The best way to do this is to note the plant on which you found the caterpillar. It is good to take various plant components as they may; for instance, eat the flower petals and not the leaves.

If they do not start feeding on this, then your next best chance is to examine the foliage surrounding where they were found. The caterpillar may have merely been moving between plants, and thus the one you found it on may not be part of its diet.

At what time of day do caterpillars usually eat?

It is no secret that caterpillars eat a substantial amount, which also goes for moths and butterflies. Most of their lives are spent feeding to reach maturity to reproduce to ensure the continuation of the species.

You will note that caterpillars in nature tend to eat at certain times of day, especially those that do not have any camouflage techniques. Thus, you will more likely find them to be actively feeding at night when predators are less likely to see them.

Will Caterpillars Eat One Another?

We have discussed how some caterpillars are carnivorous. This is also true in certain species eating other types of caterpillars or even those belonging to their own family.

One reason they do this is that they actively cull their numbers, particularly in environments where their staple food source is scarce. This ensures the survival of the species, and only the strongest will live long enough to produce eggs of their own.

Co-Existing with Caterpillars

Caterpillars in your garden can keep your plants from making flower shoots because they will usually eat these tender buds before they can fully form.

One way to co-exist with the caterpillars is to create a butterfly garden with foods that caterpillars love to eat. This will draw them to that specific garden and those specific plants and not to your other plants. Sometimes this alone can be enough to redirect them toward something less destructive.

Keeping butterflies

brand new butterfly

Suppose you have a fascination with caterpillars and want to raise them yourself? In that case, it is advisable to educate yourself on that species, as best as possible, as you want to be providing them with the ideal food. This will see them grow into happy and healthy moths or butterflies. Many gardeners decide to keep butterflies as well and it can be a fun and rewarding pastime when you learn to do it correctly.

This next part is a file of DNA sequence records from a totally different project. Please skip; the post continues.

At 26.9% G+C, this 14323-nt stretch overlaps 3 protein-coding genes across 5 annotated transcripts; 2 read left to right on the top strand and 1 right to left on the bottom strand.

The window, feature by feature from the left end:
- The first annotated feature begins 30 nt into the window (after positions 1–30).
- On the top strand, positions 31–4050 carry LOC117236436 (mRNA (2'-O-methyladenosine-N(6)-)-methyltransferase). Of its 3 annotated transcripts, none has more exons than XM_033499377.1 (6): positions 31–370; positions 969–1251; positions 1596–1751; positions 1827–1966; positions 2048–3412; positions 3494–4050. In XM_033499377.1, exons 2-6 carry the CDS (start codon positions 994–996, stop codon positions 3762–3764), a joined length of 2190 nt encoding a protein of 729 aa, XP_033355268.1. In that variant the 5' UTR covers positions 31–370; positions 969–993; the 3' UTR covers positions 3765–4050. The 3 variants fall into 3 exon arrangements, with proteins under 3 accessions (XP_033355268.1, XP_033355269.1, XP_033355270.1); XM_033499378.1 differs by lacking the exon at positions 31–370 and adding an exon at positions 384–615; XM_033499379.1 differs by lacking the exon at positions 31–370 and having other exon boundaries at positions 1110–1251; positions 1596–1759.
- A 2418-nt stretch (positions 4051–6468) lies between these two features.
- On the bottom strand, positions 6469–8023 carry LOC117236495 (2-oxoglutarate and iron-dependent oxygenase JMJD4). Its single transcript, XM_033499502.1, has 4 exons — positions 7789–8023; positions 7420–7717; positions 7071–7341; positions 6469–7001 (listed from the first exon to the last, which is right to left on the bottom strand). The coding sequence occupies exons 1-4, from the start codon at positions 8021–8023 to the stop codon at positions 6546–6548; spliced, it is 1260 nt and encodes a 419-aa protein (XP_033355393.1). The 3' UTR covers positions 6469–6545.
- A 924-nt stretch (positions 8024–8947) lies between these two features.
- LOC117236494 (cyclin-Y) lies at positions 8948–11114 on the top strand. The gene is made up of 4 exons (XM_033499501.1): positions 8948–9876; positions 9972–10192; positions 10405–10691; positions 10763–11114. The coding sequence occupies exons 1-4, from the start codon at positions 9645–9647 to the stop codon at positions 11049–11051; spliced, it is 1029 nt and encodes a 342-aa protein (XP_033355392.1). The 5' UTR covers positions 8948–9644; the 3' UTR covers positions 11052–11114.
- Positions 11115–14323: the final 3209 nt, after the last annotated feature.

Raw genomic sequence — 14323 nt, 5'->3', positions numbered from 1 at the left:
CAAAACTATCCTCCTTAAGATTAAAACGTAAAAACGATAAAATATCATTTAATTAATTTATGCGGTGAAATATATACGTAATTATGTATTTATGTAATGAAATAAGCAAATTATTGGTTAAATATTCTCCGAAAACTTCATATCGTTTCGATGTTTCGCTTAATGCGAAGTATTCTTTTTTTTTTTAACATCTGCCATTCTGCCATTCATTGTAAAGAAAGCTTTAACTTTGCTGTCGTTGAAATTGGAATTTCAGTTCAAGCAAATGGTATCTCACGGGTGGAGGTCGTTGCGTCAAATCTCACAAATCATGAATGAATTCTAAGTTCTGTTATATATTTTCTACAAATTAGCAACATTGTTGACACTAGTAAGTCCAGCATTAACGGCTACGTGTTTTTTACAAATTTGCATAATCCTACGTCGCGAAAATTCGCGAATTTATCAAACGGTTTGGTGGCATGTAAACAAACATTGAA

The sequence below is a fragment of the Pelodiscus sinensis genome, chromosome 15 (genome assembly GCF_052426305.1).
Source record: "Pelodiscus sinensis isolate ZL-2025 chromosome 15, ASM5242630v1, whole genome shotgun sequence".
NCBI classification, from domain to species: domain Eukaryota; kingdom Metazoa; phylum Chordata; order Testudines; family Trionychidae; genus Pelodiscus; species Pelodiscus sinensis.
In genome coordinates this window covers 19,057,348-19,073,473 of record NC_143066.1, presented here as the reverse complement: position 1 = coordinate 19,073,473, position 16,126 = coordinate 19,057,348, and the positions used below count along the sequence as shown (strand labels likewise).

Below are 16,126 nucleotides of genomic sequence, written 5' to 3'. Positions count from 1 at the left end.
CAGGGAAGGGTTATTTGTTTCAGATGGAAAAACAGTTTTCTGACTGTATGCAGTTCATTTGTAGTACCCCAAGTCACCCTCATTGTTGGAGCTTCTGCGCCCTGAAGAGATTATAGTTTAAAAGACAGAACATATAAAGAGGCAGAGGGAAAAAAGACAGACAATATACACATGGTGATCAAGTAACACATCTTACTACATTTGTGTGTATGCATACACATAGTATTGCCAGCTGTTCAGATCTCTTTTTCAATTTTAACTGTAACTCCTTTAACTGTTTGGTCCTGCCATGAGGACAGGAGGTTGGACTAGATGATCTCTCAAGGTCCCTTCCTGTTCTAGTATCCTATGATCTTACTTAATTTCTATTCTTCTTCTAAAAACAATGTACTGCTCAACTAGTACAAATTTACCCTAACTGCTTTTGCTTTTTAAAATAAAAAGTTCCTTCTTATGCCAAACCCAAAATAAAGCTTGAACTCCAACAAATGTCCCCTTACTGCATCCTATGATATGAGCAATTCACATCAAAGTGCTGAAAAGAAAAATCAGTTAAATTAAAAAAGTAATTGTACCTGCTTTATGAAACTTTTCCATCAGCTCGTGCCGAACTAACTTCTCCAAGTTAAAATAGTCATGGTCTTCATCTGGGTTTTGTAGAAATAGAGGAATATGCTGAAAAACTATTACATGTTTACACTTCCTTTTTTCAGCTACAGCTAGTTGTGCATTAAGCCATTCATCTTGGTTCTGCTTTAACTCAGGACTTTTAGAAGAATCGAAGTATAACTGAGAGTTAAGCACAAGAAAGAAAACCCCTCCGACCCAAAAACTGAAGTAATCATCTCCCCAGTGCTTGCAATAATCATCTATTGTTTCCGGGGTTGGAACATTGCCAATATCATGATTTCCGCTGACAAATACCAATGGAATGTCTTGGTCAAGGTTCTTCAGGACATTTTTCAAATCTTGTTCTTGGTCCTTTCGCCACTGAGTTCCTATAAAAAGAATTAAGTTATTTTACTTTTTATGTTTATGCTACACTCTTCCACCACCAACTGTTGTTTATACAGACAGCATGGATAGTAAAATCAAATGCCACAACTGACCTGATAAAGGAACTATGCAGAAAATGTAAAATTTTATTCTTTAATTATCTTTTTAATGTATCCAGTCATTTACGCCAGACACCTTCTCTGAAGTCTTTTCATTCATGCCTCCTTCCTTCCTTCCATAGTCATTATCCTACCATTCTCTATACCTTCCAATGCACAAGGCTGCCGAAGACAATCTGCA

What Do Caterpillars Eat? – Conclusion

The life and times of a caterpillar, going from an egg and finally going through a metamorphosis into a moth or butterfly, is a beautiful process, one which we are lucky enough to witness at times. But it is remarkable how much they can eat and the versatility of their diets. It must take a lot of nutrients to physically change so much!

Caterpillars and butterflies serve an important function in the ecosystem so whenever possible, you should try to co-exist with them in your garden. The tips provided here can help you to do this and then you can enjoy seeing the beautiful butterflies flit around your flowers too!

Did you learn something new about caterpillars and what they eat?

What do caterpillars eat? 6 Food Sources For A Caterpillar-Friendly Garden
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Adriana Copaceanu is a passionate nature lover living in the country on her dream property where she grows vegetables, lavender, and wildflowers that she shares with the wildlife they attract. When she's not in the garden, she loves spending time with her chickens and planning her next nature project. Check your her books below: